• A61K47/06Organic compounds, e.g. natural or synthetic hydrocarbons, polyolefins, mineral oil, petrolatum or ozokerite
    • A61K47/08Organic compounds, e.g. natural or synthetic hydrocarbons, polyolefins, mineral oil, petrolatum or ozokerite containing oxygen, e.g. ethers, acetals, ketones, quinones, aldehydes, peroxides
    • A61K47/12Carboxylic acids; Salts or anhydrides thereof
    • AHUMAN NECESSITIES
    • A61MEDICAL OR VETERINARY SCIENCE; HYGIENE
    • A61KPREPARATIONS FOR MEDICAL, DENTAL, OR TOILET PURPOSES
    • A61K47/00Medicinal preparations characterised by the non-active ingredients used, e.g. carriers or inert additives; Targeting or modifying agents chemically bound to the active ingredient
    • A61K47/06Organic compounds, e.g. natural or synthetic hydrocarbons, polyolefins, mineral oil, petrolatum or ozokerite
    • A61K47/16Organic compounds, e.g. natural or synthetic hydrocarbons, polyolefins, mineral oil, petrolatum or ozokerite containing nitrogen, e.g. nitro-, nitroso-, azo-compounds, nitriles, cyanates
    • A61K47/18Amines; Amides; Ureas; Quaternary ammonium compounds; Amino acids; Oligopeptides having up to five amino acids
    • AHUMAN NECESSITIES
    • A61MEDICAL OR VETERINARY SCIENCE; HYGIENE
    • A61KPREPARATIONS FOR MEDICAL, DENTAL, OR TOILET PURPOSES
    • A61K9/00Medicinal preparations characterised by special physical form
    • A61K9/0087Galenical forms not covered by A61K9/02 - A61K9/7023
    • A61K9/0095Drinks; Beverages; Syrups; Compositions for reconstitution thereof, e.g. powders or tablets to be dispersed in a glass of water; Veterinary drenches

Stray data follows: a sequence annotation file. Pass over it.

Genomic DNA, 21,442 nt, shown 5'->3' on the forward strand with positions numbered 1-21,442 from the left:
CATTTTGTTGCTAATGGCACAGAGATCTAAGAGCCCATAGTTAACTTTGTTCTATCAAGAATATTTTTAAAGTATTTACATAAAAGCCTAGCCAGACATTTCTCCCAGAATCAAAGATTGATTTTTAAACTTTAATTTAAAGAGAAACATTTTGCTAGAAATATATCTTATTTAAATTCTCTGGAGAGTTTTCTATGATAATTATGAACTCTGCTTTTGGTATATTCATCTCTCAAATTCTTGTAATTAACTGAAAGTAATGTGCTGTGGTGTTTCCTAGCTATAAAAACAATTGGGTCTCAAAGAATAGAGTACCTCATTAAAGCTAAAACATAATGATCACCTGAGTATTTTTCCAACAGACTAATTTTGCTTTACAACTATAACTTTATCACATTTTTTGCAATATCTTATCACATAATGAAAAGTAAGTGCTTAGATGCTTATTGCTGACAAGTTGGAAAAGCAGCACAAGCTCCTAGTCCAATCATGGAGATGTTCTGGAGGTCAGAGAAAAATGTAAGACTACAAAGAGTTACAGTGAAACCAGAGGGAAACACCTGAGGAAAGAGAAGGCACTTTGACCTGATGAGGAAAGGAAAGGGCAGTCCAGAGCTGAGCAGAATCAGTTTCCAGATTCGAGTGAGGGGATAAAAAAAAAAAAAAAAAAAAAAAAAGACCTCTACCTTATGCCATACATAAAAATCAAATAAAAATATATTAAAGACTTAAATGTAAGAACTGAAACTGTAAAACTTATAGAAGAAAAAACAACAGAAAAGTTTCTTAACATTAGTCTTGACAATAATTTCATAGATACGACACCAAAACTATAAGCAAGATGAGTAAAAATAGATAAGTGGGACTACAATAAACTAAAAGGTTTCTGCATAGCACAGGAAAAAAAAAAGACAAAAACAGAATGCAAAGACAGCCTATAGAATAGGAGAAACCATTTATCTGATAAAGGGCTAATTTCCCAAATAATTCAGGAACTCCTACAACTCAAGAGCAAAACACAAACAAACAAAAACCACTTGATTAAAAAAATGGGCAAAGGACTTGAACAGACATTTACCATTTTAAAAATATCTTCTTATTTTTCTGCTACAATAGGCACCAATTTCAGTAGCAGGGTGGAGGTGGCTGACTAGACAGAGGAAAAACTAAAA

• AHUMAN NECESSITIES
    • A61MEDICAL OR VETERINARY SCIENCE; HYGIENE
    • A61KPREPARATIONS FOR MEDICAL, DENTAL, OR TOILET PURPOSES
    • A61K9/00Medicinal preparations characterised by special physical form
    • A61K9/08Solutions

Abstract

A concentrated poly(ethylene glycol) solution that has good stability for extended storage is provided for use as a laxative. The concentrated solution comprises water, sodium benzoate, poly(ethylene glycol), and enough acid to yield a solution having a pH at 25° C. in the range 3.0-5.0. It is prepared and packaged to minimize the accumulation of degradation products.

Description

    BACKGROUND OF THE INVENTION
  • Polyethylene glycol (PEG) based laxatives are widely used to treat constipation. PEG having an average molecular weight of 3350 (PEG 3350) is normally used in the formulations that are marketed as laxatives. PEG 3350 based laxatives are osmotic laxatives, which cause a sufficient amount of water to be absorbed from the body into the bowel, so that a bowel movement occurs within a period of hours. These are preferred over stimulant laxatives, which work by acting through the nervous system to stimulate the large intestine, causing cramping and discomfort.